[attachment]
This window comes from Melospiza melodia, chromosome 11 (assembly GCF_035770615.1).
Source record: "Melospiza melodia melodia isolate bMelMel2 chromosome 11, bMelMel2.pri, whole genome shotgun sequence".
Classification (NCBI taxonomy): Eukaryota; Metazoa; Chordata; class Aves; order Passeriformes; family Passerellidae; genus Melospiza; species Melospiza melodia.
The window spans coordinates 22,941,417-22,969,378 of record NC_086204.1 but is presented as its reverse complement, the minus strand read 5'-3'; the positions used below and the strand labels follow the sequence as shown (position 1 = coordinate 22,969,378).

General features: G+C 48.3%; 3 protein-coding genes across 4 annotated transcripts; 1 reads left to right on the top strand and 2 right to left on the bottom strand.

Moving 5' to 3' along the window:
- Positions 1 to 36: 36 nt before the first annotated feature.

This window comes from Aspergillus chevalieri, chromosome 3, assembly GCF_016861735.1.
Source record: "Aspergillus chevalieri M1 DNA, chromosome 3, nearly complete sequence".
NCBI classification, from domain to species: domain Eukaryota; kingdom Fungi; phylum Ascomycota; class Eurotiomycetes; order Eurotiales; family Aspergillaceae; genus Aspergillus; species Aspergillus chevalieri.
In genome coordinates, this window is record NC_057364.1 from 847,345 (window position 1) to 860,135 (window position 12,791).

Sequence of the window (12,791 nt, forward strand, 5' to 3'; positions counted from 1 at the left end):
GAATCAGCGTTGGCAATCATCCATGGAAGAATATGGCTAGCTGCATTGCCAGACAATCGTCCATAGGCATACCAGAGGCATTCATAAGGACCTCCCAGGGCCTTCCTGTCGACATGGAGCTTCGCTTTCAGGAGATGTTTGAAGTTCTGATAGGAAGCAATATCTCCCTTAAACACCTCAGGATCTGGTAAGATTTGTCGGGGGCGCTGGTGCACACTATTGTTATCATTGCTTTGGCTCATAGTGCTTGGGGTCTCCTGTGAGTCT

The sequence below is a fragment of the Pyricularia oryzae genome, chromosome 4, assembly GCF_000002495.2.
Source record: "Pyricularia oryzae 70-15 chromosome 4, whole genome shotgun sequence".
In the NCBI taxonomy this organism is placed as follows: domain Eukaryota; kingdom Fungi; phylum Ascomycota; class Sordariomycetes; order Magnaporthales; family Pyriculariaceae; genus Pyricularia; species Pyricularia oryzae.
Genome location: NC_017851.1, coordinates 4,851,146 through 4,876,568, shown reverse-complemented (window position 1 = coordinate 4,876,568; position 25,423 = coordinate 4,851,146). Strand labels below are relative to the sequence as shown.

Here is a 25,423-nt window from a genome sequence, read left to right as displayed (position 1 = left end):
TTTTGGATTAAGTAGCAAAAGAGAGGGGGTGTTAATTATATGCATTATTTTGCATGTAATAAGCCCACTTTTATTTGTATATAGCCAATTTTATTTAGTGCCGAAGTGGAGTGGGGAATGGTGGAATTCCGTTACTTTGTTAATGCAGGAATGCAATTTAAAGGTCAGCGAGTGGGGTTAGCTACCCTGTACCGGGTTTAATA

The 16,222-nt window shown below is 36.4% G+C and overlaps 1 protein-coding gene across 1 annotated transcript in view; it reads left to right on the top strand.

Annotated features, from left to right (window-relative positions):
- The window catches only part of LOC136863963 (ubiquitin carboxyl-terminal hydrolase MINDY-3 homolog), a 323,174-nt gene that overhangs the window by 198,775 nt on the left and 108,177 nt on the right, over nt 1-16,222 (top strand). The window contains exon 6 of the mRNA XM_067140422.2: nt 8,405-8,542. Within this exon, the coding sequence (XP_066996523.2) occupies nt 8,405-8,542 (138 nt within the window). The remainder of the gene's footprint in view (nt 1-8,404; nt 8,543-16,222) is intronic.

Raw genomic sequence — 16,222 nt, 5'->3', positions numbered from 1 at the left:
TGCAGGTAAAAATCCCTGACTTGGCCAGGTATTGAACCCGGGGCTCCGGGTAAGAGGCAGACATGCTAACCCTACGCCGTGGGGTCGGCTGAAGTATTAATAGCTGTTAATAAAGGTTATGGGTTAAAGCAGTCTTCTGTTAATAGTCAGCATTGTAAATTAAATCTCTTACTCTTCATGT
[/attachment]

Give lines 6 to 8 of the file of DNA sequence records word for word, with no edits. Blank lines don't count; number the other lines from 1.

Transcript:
Moving 5' to 3' along the window:
- Positions 1 to 36: 36 nt before the first annotated feature.

This window comes from Aspergillus chevalieri, chromosome 3, assembly GCF_016861735.1.